The 2006 movie is not without its flaws either. They made Fern a bit too aggressive in saving Wilbur’s life. She all but takes Wilbur from her father, when originally he acquiesces and give Wilbur to her to teach her a lesson about farm life. It’s not so much that I can’t believe someone wouldn’t do that, but Fern is supposed to be eight years old and naturally it feel weird to have her act so mature. Maybe it's a Dakota fanning thing? There is also a whole scene where Fern takes Wilbur to school and keeps him in her desk. It feels like fluff. It contributes nothing except a bit of cheap humour. And with the addition of a couple of crows that torment Templeton throughout the move, it doesn’t add to the story. Overall, these are not enough to hate the movie, but acts as distractions. So the 2006 movie stands pretty strong on its own, regardless of these details.

What was good in each of these versions? Well, the dialogue in much of the story is word for word from Novel to Movie. Granted the movies have much more dialogue-as a movie hedged more on dialogue than a novel. But many of my favourite lines are in each, if not every version, "I only distribute pigs to early risers. Fern was trying to rid the world of injustice," or "You lack a sets of Spinnerets and you lack know how."  The story in itself is timeless, even if you were born far removed from the time that the story is set in, you can still relate to the characters. That is probably the biggest reason why I still go back to the story of Charlotte’s Web.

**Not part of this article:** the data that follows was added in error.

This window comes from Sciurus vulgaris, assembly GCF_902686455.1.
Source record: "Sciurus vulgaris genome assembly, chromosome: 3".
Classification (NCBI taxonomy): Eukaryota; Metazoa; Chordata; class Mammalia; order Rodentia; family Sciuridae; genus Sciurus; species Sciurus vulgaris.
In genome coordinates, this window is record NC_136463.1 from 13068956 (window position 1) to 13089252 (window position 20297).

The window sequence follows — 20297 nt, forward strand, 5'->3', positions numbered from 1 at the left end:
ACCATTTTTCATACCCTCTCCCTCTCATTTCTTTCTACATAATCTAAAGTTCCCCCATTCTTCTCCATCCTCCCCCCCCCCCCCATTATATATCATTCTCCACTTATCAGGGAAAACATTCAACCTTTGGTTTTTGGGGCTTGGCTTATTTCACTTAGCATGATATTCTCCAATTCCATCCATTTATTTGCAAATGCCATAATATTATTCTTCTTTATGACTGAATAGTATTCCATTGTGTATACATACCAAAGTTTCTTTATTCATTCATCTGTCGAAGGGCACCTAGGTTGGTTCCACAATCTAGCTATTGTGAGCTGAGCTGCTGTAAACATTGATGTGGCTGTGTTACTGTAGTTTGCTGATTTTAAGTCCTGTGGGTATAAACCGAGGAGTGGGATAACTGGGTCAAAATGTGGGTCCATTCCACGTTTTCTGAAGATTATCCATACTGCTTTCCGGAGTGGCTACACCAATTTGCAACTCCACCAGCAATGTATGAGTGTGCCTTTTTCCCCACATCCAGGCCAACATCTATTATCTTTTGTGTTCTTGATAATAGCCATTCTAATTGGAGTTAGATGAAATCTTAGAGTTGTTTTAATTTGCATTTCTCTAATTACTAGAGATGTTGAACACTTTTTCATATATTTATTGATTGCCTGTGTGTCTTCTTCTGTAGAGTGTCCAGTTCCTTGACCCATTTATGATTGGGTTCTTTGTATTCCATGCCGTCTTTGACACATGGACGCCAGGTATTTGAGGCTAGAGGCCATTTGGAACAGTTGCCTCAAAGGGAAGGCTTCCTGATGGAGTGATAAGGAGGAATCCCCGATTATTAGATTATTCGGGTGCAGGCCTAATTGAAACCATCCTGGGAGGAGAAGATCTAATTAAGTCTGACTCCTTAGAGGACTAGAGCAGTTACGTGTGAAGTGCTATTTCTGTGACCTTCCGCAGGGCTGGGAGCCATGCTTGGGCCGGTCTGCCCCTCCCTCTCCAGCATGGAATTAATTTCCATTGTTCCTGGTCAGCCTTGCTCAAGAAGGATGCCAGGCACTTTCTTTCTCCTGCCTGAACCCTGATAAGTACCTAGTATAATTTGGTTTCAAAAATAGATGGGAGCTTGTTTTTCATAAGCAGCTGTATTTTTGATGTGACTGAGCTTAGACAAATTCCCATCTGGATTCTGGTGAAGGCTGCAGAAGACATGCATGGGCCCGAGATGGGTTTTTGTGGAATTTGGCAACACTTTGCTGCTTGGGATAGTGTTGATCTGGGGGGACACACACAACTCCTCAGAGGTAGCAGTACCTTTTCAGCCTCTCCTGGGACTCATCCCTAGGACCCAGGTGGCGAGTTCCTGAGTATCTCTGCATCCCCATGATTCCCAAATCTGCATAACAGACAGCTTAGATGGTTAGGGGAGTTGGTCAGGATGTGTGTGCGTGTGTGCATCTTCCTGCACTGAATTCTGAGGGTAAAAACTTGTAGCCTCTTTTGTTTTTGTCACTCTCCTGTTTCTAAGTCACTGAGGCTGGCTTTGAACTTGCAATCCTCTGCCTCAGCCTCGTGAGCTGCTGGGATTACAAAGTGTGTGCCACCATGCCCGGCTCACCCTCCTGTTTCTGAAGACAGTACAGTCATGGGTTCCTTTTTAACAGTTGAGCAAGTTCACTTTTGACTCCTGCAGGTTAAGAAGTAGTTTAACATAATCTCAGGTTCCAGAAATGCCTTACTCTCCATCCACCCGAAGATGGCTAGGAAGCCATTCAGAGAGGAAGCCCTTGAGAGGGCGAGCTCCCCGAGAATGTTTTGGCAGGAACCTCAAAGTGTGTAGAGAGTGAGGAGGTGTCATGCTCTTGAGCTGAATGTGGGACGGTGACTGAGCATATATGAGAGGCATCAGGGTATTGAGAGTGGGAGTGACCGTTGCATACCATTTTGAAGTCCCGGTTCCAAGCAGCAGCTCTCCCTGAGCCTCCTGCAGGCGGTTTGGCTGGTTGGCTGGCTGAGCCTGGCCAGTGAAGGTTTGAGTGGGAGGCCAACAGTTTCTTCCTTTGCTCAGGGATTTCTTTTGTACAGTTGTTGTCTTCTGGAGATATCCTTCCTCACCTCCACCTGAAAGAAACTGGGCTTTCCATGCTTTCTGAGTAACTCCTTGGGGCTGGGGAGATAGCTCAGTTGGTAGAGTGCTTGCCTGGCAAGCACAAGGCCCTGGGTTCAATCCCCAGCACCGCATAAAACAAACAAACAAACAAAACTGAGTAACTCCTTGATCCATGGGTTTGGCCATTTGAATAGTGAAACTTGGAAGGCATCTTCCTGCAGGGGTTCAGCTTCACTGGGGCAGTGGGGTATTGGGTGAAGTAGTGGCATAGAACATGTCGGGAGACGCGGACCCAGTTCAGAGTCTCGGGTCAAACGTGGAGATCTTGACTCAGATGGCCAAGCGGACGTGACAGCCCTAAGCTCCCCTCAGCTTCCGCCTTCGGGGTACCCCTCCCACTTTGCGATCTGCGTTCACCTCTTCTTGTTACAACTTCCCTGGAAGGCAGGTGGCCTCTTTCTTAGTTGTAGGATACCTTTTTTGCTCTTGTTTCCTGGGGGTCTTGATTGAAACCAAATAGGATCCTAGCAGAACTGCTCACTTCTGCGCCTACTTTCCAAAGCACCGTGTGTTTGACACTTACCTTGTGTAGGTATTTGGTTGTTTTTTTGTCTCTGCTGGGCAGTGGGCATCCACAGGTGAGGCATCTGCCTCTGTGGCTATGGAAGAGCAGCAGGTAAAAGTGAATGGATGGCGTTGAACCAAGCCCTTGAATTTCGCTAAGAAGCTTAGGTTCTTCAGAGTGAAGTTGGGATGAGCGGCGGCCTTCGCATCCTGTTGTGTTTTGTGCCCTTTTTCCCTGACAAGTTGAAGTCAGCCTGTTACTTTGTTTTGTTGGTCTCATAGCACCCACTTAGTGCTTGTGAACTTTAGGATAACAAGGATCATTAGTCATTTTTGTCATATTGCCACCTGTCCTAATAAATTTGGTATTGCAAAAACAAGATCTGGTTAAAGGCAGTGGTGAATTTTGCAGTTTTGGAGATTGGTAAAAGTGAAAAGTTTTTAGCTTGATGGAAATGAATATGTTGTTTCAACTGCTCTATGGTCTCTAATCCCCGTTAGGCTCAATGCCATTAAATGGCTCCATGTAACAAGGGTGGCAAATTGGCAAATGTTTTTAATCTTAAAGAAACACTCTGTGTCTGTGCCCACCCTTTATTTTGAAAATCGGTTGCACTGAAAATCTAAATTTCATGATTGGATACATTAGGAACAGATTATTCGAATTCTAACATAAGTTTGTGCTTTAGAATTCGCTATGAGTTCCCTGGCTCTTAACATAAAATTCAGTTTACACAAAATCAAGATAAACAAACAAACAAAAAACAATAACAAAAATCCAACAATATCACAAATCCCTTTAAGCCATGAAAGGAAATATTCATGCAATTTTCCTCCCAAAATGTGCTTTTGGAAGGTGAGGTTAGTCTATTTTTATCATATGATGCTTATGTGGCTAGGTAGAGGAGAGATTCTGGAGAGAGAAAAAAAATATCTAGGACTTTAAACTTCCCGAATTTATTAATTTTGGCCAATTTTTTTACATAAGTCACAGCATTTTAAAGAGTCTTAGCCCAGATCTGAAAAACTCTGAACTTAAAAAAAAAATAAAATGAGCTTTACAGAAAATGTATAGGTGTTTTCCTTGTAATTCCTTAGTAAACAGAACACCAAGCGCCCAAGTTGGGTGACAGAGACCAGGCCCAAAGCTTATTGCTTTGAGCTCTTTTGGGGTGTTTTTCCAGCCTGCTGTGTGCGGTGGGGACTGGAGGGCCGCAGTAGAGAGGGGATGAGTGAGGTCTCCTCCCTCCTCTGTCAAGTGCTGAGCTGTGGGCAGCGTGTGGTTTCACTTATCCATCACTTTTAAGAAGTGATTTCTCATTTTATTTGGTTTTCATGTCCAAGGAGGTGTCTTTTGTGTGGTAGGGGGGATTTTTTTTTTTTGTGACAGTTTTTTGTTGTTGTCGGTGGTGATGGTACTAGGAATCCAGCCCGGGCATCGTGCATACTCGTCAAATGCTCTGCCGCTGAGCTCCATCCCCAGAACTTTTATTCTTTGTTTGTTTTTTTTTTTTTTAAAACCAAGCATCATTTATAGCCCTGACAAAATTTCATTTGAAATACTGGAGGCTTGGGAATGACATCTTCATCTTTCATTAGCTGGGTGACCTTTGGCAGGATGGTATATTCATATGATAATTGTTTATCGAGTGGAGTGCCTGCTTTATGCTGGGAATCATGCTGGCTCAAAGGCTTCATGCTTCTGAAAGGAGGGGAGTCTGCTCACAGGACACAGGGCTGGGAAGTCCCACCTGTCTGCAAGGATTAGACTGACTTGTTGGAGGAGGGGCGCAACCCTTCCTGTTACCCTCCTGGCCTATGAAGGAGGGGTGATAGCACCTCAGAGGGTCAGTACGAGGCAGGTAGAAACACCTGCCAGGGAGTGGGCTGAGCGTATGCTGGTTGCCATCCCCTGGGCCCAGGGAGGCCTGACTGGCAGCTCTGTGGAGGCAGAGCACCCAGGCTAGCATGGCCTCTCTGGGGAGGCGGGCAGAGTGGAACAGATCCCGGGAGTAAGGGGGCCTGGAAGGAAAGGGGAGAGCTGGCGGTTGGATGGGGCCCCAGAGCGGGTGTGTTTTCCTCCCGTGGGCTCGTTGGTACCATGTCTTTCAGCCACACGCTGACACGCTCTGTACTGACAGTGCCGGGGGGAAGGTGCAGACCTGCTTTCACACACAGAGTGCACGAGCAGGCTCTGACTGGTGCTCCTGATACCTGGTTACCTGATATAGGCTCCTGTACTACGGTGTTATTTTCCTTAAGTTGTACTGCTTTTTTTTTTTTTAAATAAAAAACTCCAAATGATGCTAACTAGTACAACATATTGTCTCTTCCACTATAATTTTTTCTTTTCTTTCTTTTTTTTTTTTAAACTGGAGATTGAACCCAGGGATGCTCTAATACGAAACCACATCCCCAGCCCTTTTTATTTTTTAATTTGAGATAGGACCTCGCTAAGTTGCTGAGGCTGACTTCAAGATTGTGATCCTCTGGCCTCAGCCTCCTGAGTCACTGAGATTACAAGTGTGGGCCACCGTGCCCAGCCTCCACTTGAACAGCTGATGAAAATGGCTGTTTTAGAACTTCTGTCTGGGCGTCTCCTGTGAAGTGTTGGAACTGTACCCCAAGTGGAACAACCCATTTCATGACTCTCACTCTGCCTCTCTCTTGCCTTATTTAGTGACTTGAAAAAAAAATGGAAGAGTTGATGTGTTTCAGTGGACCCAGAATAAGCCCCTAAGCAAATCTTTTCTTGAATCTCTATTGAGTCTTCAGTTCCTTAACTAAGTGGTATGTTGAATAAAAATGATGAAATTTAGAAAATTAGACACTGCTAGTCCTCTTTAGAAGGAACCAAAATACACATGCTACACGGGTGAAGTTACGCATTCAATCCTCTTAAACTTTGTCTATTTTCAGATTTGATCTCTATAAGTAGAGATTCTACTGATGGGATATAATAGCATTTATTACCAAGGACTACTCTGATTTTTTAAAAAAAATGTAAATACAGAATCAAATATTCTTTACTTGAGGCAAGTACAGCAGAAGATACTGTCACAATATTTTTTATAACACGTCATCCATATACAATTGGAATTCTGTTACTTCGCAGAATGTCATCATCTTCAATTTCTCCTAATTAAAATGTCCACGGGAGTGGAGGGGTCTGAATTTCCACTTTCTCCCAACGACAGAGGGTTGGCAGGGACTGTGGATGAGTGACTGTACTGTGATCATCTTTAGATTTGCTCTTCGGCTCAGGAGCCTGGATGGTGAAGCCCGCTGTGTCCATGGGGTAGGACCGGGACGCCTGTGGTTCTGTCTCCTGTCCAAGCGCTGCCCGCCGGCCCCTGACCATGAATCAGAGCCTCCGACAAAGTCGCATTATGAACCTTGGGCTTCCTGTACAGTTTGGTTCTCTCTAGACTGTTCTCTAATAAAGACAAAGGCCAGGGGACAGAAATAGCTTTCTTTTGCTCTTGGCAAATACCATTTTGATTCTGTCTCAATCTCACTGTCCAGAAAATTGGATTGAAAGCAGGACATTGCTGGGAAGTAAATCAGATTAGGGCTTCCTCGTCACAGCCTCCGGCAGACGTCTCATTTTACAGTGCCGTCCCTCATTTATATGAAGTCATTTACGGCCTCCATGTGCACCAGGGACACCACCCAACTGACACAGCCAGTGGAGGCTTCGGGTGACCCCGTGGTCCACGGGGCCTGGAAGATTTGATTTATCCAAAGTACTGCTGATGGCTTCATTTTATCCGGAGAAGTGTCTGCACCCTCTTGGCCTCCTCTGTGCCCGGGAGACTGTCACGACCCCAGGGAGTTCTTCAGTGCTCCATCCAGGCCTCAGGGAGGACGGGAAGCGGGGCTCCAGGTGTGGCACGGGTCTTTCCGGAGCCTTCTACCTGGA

I feel compelled to note that after this review, I may have a harder time watching the 1973 movie, because it is the lesser story. Heck, even the musical’s story is much stronger character development. It feels as though the story doesn’t need music to be told, which makes the novel and the 2006 movie the clear winners here. But, I am not excluding the musical here, after all, the way it’s told and the songs are truer and stronger to the character’s personalities.


Time to rate: 1973 Animated Hanna Barbera Movie - 7 out of 10 it's more fluff than anything; 2006 Live Action Movie - 8.5 out of 10, truer to the story, greater character development; 1952 Novel - 9.5 out of 10, the first and will always have a special pace in my heart, ; and Musical - 9.5 out of 10, my first time directorial debut and I had the best cast ever.















I had a blast traveling down memory lane with these stories, some of which are deep rooted in my history. I hope you have enjoyed traveling the yellow brick roads and the roads to the Zuckerman’s Farm. I am always looking for Book to Movie Adaptations for future review, but after this month I plan to make October my Adaptation Month. You can leave me a comment in the box below with a suggestion and maybe some love.

Photos from Lake Country Players, and Google Search